Spinoff: Whatever The Reports About Russian Trolls Buying Ads Is Initially, It's Way, Way Worse
from the multiplication dept
With several reports about data breaches occurring over the past few years, we’ve developed something of a mantra around here: it’s always, always worse than first reported. Yahoo just went through this having finally admitted that literally every email account was compromised way back in 2013 after having first said it was only a few hundred thousand accounts that were impacted. Deloitte and Equifax followed this same playbook with their own breaches, trickling out little by little just how wide an impact those hacks had achieved.
And now we’re seeing something of a spinoff of that mantra when it comes to the impact Russian trolls and the now infamous Internet Research Agency (IRA) advertising buys had on Facebook. You may recall that everything about this story seemed fairly minimalist in the initial reporting. The amount of money spent on the ad-buy itself was low enough to induce eyerolls from many. Facebook itself estimated that 11.4 million people saw ads bought by the IRA over the course of two years or so, which is not the kind of number that sets off all four alarms at the democracy firehouse. But Facebook has now given everyone a better idea of how much reach these ads actually had. And these numbers are far more alarming.
Facebook will inform lawmakers this week that roughly 126 million Americans may have been exposed to content generated on its platform by the Russian government-linked troll farm known as the Internet Research Agency between June 2015 and August 2017, CNN has learned. In written testimony to the Senate Judiciary Subcommittee on Crime and Terrorism, a copy of which was obtained by CNN, Facebook General Counsel Colin Stretch says that 29 million people were served content directly from the Internet Research Agency, and that after sharing among users is accounted for, a total of “approximately 126 million people” may have seen it.
Facebook does not know, however, how many of those 126 million people actually saw one of those posts, or how many may have scrolled past it or simply not logged in on the day that one of the posts was being served in their News Feed.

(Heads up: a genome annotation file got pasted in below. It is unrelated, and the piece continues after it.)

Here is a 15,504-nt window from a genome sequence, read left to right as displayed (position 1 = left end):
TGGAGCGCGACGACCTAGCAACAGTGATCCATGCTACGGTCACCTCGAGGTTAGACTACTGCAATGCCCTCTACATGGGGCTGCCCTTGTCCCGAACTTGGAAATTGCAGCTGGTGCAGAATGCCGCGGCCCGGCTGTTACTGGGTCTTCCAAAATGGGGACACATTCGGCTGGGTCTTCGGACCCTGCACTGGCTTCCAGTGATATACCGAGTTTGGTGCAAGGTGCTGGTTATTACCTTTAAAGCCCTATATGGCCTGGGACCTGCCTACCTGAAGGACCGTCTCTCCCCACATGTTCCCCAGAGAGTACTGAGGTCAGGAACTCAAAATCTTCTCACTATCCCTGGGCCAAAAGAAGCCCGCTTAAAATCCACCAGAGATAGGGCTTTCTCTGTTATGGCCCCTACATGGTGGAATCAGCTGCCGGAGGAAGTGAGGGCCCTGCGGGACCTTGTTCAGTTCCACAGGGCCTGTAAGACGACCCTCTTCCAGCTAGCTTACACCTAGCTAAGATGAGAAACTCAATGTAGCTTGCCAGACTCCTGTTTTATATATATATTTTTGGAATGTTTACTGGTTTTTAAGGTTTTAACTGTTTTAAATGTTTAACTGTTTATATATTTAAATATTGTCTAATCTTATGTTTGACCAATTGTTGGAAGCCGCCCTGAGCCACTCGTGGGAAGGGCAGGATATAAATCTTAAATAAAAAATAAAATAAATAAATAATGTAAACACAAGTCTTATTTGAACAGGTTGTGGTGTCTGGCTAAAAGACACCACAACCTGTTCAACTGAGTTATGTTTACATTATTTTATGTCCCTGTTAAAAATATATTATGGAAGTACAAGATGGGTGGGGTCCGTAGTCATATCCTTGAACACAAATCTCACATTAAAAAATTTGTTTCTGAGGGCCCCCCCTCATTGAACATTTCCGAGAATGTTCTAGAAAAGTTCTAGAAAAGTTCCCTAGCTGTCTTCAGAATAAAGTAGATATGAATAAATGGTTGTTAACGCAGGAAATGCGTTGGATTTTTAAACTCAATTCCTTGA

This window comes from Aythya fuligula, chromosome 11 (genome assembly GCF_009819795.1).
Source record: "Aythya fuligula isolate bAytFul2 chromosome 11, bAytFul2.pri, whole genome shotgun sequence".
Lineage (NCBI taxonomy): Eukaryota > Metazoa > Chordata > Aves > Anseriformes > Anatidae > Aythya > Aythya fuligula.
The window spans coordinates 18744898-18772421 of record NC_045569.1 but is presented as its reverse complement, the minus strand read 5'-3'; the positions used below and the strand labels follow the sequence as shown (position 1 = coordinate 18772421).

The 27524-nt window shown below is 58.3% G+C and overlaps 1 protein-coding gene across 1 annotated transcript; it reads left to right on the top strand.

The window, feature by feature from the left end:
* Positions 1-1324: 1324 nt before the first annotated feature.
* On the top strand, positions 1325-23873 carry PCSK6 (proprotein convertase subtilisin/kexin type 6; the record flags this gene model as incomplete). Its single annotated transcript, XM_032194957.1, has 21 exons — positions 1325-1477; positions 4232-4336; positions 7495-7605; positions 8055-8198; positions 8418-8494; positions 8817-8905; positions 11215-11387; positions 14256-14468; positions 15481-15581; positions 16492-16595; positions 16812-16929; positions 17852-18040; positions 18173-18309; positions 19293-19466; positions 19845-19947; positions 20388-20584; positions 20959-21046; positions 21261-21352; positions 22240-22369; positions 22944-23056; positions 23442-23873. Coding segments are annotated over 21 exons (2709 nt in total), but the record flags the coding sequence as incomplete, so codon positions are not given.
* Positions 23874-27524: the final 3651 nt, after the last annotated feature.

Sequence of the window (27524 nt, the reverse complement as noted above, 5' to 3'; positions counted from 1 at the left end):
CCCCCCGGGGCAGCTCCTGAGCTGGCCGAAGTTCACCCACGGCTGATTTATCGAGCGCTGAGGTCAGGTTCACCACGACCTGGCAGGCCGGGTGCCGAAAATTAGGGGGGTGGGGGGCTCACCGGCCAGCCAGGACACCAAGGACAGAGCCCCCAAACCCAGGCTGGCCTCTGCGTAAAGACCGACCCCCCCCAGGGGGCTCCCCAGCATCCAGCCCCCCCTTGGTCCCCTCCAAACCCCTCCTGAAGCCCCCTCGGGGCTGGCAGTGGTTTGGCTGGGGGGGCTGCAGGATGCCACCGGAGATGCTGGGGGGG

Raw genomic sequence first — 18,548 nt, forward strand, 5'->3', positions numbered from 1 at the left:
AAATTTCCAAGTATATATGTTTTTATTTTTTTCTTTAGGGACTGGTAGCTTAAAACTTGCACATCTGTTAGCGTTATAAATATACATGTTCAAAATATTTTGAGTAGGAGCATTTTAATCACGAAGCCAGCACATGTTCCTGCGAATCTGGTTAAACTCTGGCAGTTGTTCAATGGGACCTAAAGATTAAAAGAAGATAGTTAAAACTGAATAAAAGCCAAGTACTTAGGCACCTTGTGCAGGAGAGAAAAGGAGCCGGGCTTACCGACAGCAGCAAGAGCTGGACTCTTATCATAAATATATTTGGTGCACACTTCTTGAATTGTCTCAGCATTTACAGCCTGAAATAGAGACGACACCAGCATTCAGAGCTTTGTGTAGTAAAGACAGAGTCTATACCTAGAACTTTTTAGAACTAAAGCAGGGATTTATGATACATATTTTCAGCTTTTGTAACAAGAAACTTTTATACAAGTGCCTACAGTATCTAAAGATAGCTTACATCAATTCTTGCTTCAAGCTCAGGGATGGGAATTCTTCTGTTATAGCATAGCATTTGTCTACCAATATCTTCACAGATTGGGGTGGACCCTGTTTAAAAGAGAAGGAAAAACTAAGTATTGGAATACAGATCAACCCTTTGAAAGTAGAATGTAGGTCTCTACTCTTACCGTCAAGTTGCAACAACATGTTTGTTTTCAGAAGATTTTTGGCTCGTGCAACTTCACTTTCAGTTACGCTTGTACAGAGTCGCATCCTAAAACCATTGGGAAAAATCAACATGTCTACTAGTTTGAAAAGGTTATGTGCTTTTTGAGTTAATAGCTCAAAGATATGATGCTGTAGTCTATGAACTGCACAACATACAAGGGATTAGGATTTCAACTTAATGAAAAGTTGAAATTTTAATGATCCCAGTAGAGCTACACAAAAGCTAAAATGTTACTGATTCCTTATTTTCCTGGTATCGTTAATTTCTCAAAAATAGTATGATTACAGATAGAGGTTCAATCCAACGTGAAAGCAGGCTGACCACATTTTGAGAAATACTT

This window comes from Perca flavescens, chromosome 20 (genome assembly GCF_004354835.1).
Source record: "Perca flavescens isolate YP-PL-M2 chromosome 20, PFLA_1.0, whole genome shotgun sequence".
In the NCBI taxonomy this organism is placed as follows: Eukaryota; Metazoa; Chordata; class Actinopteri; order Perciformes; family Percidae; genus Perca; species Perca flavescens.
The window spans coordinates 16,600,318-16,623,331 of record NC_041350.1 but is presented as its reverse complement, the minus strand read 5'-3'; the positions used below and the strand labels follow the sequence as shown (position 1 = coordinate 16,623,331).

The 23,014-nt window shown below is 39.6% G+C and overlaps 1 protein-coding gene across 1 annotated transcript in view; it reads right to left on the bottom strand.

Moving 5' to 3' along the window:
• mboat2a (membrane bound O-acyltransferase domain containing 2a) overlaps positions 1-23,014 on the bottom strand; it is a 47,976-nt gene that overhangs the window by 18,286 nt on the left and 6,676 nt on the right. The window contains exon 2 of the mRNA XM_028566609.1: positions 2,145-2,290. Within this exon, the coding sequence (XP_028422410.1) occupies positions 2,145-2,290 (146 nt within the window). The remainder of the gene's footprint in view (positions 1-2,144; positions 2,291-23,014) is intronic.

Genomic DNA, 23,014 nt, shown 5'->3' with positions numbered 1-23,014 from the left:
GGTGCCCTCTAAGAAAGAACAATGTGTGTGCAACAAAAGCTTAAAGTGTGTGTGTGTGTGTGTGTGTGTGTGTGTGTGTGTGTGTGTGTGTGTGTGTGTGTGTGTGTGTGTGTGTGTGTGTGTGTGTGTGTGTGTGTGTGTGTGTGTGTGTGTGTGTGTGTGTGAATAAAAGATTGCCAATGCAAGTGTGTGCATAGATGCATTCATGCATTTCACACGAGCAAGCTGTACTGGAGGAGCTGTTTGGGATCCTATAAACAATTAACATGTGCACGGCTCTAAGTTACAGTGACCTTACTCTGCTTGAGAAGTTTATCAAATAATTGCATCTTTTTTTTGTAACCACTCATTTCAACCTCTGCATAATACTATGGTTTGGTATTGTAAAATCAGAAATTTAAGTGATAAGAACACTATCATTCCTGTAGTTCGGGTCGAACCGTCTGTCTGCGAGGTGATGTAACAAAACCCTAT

The inability to nail down just how many eyeballs viewed these ads is, of course, due to the nature of social media. Buying the ads and targeting primary viewers of them is one thing, but it’s the sharing and re-sharing of those ads that extend their reach exponentially. And it’s quite nice of Facebook to come right out and admit that it actually has no idea how many people viewed these ads, even as it offers up estimates to the contrary.
This is a feature of a social media platform like Facebook, not a bug. And, to the IRA’s credit, it’s a brilliant and inexpensive method for having some measure of influence in a foreign country’s democracy. Facebook builds a sharing tool and these folks take advantage of the very nature of that tool.
Which is what makes Facebook’s attempt to downplay all of this all the more perplexing.
Nevertheless, Facebook says in its testimony that the posts from those pages represented “a tiny fraction of the overall content on Facebook.”
“This equals about four-thousandths of one percent (0.004%) of content in News Feed, or approximately 1 out of 23,000 pieces of content,” Stretch writes. “Put another way, if each of these posts were a commercial on television, you’d have to watch more than 600 hours of television to see something from the IRA.”
Except, as Facebook and Colin Stretch damned well know, Facebook doesn’t operate anything remotely like television. Nor do its ads. The engagement process of those ads is wildly different. The ability to share those ads is not a feature of television. The granular targeting for eyeballs of those ads is simply not something that can be achieved by television advertising. The geographic targeting specifically, with an eye on influencing votes and the outcome of an election, is simply not a feature available to traditional television advertising. I know why Facebook wants to pretend otherwise in this instance, but it simply isn’t true.
So, even as some are trying to downplay the impact, and even the existence, of this foreign intervention into our election cycle, it’s worth acknowledging that these things, like data breaches, tend to be worse than first reported. And no obfuscation from Facebook about how much like television it is can change the raw numbers, or its acknowledgement that it doesn’t actually know how many people saw this stuff.